You mentioned the share of female MPs. How is it to be a woman in Ukrainian politics? Do you happen to use some kind of female charms?
All those "charms" is not about me, I don’t like this and neither do I use this. I think the major feature women have is wisdom. For women in politics, as a rule, key priorities are people, their life and health, the State.
How do you see an ideal parliament?
I think that an ideal parliament is a mix of experience and young blood, which streams the right charge of positive changes, pushing to keep pace with time. That is, people of different generations must work together in parliament, and mutual respect is very important.
By the way, you mentioned the secretariat… How has the story ended with your driver who was stealing fuel? How does the Rada tackle such issues?
It was a systemic offense. There was an audit, and the guilty were fired, as far as I know. But since then, I receive a report every month. Before this incident, our drivers and their managers reported 5,000 km for each car per month, and now we see that it is about 2,000 km. It's kind of a trifle, but still... On the other hand, I understand that the driver will not work for UAH 3,000. This is also not normal, so I want people in state institutions receive normal salaries and not look for where they can steal something.
In general, this is the first parliament with no head of staff. This is not normal. Neither the speaker nor the vice speaker should be dealing with car fleet and maintenance issues. It's not their job. But there should be someone to do this job, of course.
I once went to Kyiv hotel, which is on the balance sheet of the Verkhovna Rada and where deputies from other cities reside. I never noticed it before, but there is a “Lulu” beauty salon there. Maybe I have some distorted ideas, but, as for me, the “Lulu” salon is a little too much. And someone has to deal with all this post-Soviet mess. At the same time, the reports on Rada expenses should be made public.
And what's the problem with appointing a head of staff? What needs to be done to this end?
This official must be selected. This requires 226 votes and there should be no bargaining on the issue of whose guy he’s supposed to be. This position simply requires a professional organizer and manager.
What do you think of the idea for a deputy to be elected only some limited number of times?
If people elect deputies, they have the right to work - this is a global practice.
But this reality is a bit distorted in our country. There are deputies, such as Zvyahilsky, who do not work in the Rada, they’re just on the list...
If voters in his constituency have been electing him for so many years, this is their right. I stress that I’m for open party lists.
Given how and how much you engage in parliament work, the issue of hostages and their families, you have not yet burned through. But do you have enough time for your own family?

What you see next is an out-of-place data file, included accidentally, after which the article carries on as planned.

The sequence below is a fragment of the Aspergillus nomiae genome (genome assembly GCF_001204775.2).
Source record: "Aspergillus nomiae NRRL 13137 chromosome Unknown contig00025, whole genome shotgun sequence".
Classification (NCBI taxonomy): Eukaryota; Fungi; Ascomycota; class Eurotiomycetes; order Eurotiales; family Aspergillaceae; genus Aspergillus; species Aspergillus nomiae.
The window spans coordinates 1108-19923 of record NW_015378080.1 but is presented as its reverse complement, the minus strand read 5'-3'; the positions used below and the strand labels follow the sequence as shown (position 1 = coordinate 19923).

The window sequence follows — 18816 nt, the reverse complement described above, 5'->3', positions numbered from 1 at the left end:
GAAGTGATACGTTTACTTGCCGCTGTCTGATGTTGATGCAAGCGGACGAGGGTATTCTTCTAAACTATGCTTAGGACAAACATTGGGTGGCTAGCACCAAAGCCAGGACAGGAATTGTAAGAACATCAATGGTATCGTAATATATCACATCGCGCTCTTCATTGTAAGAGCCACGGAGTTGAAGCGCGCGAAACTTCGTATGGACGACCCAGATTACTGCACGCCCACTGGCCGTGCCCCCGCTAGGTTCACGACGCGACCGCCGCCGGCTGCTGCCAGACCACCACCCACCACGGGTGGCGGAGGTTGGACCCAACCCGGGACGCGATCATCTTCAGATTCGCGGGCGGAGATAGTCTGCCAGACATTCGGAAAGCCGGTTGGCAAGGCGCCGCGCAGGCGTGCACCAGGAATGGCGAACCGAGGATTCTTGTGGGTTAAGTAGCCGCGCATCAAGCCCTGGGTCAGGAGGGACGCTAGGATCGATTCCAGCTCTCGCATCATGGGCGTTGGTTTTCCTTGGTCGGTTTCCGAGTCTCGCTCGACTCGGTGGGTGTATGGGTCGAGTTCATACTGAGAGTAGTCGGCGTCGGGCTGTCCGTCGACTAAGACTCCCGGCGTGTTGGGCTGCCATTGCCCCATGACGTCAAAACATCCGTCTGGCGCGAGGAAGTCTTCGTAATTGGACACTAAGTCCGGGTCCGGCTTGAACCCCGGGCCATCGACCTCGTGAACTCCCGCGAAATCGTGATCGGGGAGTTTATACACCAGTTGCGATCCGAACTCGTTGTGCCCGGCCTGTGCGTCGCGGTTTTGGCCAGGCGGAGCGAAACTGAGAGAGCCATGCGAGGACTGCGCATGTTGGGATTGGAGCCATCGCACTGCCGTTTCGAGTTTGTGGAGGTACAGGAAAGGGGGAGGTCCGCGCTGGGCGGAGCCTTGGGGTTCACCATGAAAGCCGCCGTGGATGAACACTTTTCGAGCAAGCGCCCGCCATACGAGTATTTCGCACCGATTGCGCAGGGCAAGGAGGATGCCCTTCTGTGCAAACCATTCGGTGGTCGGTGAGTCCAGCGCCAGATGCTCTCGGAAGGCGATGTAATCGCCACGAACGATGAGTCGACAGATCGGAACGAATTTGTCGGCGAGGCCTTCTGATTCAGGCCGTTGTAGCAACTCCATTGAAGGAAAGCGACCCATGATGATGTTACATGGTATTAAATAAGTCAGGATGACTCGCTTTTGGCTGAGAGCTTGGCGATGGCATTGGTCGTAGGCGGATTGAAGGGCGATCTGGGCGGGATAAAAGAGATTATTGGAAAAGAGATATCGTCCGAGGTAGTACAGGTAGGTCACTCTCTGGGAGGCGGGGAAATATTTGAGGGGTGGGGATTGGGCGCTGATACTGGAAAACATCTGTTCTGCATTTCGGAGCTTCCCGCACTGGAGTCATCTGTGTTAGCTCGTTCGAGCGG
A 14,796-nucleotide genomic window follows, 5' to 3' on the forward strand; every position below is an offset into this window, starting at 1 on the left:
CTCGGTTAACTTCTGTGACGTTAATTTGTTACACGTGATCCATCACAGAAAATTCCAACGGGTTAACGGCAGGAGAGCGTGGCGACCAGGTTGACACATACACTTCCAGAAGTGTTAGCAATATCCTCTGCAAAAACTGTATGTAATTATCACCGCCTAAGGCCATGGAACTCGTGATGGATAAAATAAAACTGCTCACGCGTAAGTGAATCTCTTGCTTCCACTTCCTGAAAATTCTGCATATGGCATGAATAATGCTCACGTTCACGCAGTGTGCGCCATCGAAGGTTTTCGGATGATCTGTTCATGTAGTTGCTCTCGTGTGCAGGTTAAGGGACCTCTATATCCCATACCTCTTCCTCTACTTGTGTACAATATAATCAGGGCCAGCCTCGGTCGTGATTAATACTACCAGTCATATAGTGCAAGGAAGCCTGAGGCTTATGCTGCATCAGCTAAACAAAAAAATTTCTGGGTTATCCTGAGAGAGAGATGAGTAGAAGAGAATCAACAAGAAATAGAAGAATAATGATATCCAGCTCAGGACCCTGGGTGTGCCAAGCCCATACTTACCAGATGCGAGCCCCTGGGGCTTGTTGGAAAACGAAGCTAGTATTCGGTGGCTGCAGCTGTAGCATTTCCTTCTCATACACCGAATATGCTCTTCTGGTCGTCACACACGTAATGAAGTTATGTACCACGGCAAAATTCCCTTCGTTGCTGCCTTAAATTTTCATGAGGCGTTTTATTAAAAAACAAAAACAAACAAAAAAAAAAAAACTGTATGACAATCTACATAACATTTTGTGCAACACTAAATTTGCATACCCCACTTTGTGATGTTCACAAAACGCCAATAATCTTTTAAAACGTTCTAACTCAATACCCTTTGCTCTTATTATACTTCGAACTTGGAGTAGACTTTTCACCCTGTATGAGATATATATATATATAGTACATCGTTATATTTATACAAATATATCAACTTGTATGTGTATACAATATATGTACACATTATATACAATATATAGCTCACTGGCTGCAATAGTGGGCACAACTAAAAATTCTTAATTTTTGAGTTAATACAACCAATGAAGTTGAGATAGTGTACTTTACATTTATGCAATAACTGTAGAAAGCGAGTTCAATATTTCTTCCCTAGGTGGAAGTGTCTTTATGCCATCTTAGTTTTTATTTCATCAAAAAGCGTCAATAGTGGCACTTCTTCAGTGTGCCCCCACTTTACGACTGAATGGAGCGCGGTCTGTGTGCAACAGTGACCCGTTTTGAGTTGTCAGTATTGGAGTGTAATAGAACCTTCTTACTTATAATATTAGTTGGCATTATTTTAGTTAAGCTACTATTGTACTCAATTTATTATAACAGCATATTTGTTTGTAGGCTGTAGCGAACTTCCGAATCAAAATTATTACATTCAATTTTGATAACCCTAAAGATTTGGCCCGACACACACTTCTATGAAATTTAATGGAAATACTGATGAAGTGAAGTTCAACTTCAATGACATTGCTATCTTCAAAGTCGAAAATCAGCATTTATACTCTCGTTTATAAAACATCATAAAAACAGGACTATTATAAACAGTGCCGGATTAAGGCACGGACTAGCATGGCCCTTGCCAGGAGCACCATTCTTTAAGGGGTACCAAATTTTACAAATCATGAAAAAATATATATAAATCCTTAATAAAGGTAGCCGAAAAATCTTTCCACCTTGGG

You know, I’m not one of those people who publicly discuss their private life. So, I’m sorry.
But does the family influence your career, your work schedule?
I would say that children discipline me. When you have no small children, you can spend the whole evening with your friends and stay up late. But when there are children, you want to spend your free time at home.
TV channels sometimes get offended that I refuse from coming to night shows or a Sunday broadcast. But for me, this time belongs to the family.
But there is one sin which my family has a much problem with than the time I spend at work. This is when I continue to sit at my computer and work while at home. This is really wrong, too. You need to learn how to put off all gadgets and the like while at home ... That’s because it is terribly offensive to the children and husband when you seem to be at home, but in reality – you’re somewhere else and not with them, you are living in a virtual world. And I am fighting with this, so far not very successfully.
Do you cook at home?
No, and this is not work-related. I just do not like it. And I've never hidden this. Of course, I can cook something, but I do not like the kitchen.
If you ask me about my specialties - it's funny but I make a wonderful omelet – good job! – and I make a wonderful oatmeal porridge – good job! (laughs)
You are right that if a woman wants to make a career, she needs help from her family. There must be partnership. There are such days when I'm on a business trip, but I know that my husband will cope with everything. Of course, if you have to get up at seven o'clock, do the girls’ hair, make 15 plates of porridge, go to work, and then cook 15 plates of borsch after work and there’s no help because “kitchen is for women,” nothing will work out. To unite family and career, there must be partnership.
Where do you find strength when everyone is falling on your head and you’re about to give up?
You shouldn’t ask questions like that. Deputies shouldn’t complain about their lives. And where do our troops find strength at the front line? And where do hostages’ mothers and spouses find strength? Where do these hostages find strength?
There is no heroism in the life of a deputy. It seems to me that we all have to work more each in their spheres.
What is your dream, besides the end of the war?
Dreams are not to be disclosed. Of course, I have personal dreams related to my family. There are some smaller dreams, more realistic ones. For example, the vacation at sea is a dream come true. But some global things are better not to reveal to others while working hard to make them come true.
And if we talk about our common, global dream of every Ukrainian, it’s peace. This is what unites us and should unite us all.